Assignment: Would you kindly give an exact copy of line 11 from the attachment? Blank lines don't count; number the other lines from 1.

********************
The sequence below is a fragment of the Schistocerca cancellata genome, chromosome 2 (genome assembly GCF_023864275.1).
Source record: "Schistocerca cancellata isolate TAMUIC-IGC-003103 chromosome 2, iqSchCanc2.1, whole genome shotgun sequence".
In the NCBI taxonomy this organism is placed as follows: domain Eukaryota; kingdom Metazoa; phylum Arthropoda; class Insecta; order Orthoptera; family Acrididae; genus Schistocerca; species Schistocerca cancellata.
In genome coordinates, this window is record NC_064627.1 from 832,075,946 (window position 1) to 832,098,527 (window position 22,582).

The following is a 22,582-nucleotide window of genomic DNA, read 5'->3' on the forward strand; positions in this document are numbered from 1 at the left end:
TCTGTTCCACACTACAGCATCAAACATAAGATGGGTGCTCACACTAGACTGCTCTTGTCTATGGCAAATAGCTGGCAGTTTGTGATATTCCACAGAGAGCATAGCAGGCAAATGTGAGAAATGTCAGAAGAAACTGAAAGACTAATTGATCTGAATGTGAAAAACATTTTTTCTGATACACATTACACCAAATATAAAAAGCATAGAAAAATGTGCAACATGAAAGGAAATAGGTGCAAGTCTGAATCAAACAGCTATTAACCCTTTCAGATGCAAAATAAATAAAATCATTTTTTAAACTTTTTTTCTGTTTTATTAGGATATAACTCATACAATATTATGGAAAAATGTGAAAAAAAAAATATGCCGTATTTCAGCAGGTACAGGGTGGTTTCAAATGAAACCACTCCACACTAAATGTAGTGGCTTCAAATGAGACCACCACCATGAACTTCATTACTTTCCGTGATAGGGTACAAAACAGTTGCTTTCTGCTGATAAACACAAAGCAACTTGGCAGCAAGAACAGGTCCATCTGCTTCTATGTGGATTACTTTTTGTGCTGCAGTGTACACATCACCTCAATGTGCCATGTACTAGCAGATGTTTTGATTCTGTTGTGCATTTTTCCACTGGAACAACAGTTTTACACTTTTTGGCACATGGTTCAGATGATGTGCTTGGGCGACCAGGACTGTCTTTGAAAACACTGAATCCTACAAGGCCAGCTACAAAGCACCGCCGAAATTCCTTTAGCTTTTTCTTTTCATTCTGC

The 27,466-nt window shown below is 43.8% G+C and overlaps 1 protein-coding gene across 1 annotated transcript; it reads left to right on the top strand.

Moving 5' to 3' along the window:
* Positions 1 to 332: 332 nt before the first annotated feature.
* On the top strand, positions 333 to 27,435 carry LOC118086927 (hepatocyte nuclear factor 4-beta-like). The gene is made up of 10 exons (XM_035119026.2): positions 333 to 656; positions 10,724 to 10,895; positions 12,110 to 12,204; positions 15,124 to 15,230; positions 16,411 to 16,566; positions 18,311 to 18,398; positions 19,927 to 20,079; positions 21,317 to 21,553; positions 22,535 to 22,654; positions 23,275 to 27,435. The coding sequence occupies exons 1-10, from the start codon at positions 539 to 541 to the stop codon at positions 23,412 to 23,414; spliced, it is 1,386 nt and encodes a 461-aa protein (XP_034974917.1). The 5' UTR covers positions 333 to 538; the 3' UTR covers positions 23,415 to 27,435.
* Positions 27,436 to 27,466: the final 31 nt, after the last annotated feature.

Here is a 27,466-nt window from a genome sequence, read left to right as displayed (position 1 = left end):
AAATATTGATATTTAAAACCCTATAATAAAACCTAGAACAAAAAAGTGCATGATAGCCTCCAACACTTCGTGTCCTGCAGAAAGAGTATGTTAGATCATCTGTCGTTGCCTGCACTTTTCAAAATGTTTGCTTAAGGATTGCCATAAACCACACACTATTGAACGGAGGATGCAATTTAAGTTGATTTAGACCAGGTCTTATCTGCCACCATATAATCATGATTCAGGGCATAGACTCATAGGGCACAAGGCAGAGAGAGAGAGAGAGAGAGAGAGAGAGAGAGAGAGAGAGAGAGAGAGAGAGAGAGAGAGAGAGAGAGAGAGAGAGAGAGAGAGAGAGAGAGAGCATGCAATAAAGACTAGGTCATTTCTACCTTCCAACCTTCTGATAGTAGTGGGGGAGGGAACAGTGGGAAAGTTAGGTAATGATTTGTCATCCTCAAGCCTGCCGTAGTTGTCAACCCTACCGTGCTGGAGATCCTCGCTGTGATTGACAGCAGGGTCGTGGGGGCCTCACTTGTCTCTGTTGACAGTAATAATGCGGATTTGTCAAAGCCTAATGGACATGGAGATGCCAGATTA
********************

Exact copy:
* Positions 27,436 to 27,466: the final 31 nt, after the last annotated feature.